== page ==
Figure 6: Variations of velocity, intensity, and magnetic field at time–distance sources 1 (left) and 2 (right); Top plots show two-hour time series around the time of the flare, the bottom plots are the same but on a 45 minute scale. The red dotted line in the top plots indicate the edges of the bottom plot for reference. The vertical dashed and solid blue lines correspond to 01:49:57 and 01:55:57 UT respectively. Please see text for more details.

The stacked nature of egression kernels presented in Figure 1(a), is very similar to the measurements obtained for other quakes [\citeauthoryearDonea, Braun, and Lindsey1999, \citeauthoryearDonea and Lindsey2005, \citeauthoryearDonea2011]. In these works the authors suggest that this could be the result of interference caused by the rapid motion of the source, roughly in the direction along which the kernels are stacked. For example, \citeauthorDL2005 (\citeyearDL2005) found that for 28 and 29 October 2003 quakes the motion of the HXR sources was indeed aligned accordingly with egression power stacks. This was also confirmed for the 23 July 2002 flare by \citeauthorKosovichev2007 (\citeyearKosovichev2007) using HXR and Doppler data.

For this flare, 15 February 2011, \citeauthorKosovichev2011 (\citeyearKosovichev2011) used time–distance diagram analysis to detect a supersonic (adiabatic sound speed at the photospheric level is around in the quiet Sun) movement of the location of Source 1 of around . In fact, apparent horizontal motions of downward transients are observed in the HMI velocity-data sequence at the location of both seismic sources before and around the time of the quakes (see Figure 3 for instance). In order to investigate this, we have produced stack plots (bottom row of Figure 3), from which the horizontal speed in the direction along the integration line is estimated (Section 3). While the sound speed in the penumbral magnetised plasma is likely to be different from the quiet Sun, given the estimates ( and for sources 1 and 2 respectively) it is reasonable to conclude that in both cases the motion appears to be supersonic. We note that supersonic horizontal movements in the photosphere have also been reported in association with several other flare induced sunquakes (see for example \citeauthorDL2005, \citeyearDL2005; \citeauthorKosovichev2007, \citeyearKosovichev2007).

Considerable anisotropy in the acoustic amplitude of the ripples from the vantage of the sources has been observed for most quakes [\citeauthoryearKosovichev2006, \citeauthoryearMoradi, Donea, Lindsey et al.2007, \citeauthoryearDonea2011]. In fact, \citeauthordonea11 (\citeyeardonea11) suggests that the maximum amplitude of the ripples emanating from a moving source is generally along the axis of the source, displaced from the source location in the direction of the motion. This is confirmed for both of our sources by our directional time–distance diagrams (see Figures 2 and 3, where after considering various arcs, the results where the time–distance ridge appears the strongest are presented).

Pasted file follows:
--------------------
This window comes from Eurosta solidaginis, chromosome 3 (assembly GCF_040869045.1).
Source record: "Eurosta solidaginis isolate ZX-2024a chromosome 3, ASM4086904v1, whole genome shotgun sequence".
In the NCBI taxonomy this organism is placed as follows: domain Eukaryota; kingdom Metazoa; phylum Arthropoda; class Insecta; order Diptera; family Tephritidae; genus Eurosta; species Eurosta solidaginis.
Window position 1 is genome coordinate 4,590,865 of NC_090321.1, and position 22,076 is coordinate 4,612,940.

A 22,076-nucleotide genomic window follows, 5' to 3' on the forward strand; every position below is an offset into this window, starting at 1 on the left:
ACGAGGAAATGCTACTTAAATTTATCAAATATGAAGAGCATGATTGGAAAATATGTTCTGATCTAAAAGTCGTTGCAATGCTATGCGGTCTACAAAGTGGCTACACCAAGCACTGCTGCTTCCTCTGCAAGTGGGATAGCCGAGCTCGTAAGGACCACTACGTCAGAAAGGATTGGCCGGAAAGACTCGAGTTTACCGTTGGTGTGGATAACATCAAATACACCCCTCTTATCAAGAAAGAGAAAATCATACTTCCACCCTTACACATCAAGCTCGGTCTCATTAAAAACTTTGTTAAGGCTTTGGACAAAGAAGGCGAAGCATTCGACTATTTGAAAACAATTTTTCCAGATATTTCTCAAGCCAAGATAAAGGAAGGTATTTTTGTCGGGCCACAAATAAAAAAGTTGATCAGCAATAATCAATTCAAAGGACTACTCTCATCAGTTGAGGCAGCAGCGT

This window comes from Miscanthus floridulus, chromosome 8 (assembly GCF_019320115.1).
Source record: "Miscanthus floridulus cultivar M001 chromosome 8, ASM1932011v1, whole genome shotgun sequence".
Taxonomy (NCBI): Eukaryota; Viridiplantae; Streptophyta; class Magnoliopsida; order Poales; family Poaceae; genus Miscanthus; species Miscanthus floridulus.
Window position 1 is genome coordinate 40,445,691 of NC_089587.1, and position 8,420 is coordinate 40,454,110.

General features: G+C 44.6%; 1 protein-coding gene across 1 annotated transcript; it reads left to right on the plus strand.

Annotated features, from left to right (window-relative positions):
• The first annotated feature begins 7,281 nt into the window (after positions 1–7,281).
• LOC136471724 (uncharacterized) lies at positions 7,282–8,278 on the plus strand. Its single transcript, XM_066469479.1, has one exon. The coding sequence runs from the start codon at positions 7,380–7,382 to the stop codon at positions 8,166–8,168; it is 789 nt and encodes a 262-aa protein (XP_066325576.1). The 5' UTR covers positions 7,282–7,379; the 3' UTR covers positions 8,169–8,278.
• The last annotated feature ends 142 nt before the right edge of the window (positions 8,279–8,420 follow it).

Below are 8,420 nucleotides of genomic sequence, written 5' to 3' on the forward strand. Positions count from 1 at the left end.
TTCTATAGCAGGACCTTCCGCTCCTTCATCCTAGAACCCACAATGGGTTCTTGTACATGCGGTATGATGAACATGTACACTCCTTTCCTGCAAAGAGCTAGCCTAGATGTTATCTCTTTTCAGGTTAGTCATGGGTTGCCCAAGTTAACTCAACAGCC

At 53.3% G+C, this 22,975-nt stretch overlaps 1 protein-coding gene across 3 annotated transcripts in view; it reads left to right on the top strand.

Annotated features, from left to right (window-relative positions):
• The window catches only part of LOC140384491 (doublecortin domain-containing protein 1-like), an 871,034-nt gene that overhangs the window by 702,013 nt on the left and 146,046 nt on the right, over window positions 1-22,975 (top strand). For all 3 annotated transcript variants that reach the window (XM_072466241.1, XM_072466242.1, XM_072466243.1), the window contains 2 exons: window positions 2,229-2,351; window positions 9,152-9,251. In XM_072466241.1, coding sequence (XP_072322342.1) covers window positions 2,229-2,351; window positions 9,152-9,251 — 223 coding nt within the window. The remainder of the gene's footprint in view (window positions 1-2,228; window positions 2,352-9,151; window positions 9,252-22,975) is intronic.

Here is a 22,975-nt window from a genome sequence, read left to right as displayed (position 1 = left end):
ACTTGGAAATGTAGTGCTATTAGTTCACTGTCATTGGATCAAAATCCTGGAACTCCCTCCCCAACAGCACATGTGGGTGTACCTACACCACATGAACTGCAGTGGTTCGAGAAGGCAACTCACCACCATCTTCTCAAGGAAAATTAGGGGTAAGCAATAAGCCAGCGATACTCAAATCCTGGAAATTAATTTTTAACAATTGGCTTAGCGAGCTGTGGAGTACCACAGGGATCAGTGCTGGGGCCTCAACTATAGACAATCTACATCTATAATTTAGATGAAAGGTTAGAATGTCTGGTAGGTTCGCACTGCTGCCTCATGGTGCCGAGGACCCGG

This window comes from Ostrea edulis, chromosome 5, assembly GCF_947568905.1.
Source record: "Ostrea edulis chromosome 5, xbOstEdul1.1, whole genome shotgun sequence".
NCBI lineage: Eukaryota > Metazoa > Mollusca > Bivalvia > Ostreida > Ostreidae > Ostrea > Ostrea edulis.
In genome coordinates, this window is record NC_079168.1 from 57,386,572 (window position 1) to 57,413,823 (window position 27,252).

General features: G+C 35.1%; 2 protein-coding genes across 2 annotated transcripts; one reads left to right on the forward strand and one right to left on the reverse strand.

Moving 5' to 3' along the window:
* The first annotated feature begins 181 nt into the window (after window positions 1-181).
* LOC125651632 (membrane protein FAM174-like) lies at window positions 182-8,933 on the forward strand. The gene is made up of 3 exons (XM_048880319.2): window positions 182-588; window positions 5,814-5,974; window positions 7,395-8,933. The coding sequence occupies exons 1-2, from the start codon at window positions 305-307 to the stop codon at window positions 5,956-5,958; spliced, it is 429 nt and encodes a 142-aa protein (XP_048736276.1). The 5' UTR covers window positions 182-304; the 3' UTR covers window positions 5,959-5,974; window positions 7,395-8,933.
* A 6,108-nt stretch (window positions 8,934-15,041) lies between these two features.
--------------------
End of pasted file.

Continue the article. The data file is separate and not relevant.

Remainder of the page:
As mentioned above, theoretical time–distance curves fitted to the ridge data in the time–distance diagrams suggest a marginally earlier start for the western quake. As this difference is within a margin of error, we consider velocity plots from both time–distance sources shown in Figure 6. These indicate strong downflows around the times of the quake. It is also clear that the Source 2 downflow happens about 45 seconds earlier than Source 1. This confirms the timing difference between the two sources.

The plots for the magnetic-field and intensity variation over two hours for Source 2 in Figure 6 show a long-term continuous increase in magnetic-field flux density coupled with the intensity decrease, which indicates ongoing emergence of the flux at the location. Around the time of the flare, however, we see a gradual and apparently permanent magnetic-field increase of around Gauss, taking place from around 01:50 to 01:56 UT, coinciding with the peak of the flare X-ray emission. This is preceded by a increase in intensity taking place approximately from 01:47 to 01:50 UT. After its peak, the intensity decreases slowly to a pre-flare level, suggesting that a physical process not related to sudden heating, but perhaps associated with the magnetic-field change, is taking place. There is also present a transient magnetic-field variation of about Gauss at around 01:51 – 01:52 that is likely to be associated with the abrupt changes in the observed line profile due to precipitation of energetic particles. An abrupt increase in the line-of-sight magnetic field could indicate that flux-rope field lines have become more vertical, which would be in agreement with the eruption model suggested by \citeauthorZGMZ2011 (\citeyearZGMZ2011). Source 1 plots, on the other hand show a transient increase in the magnetic-field strength of about 50 – 60 Gauss around 01:50 followed by a rapid decrease with the field settling back to pre-flare levels about half an hour later. There is also a very small increase in continuum intensity increase of around .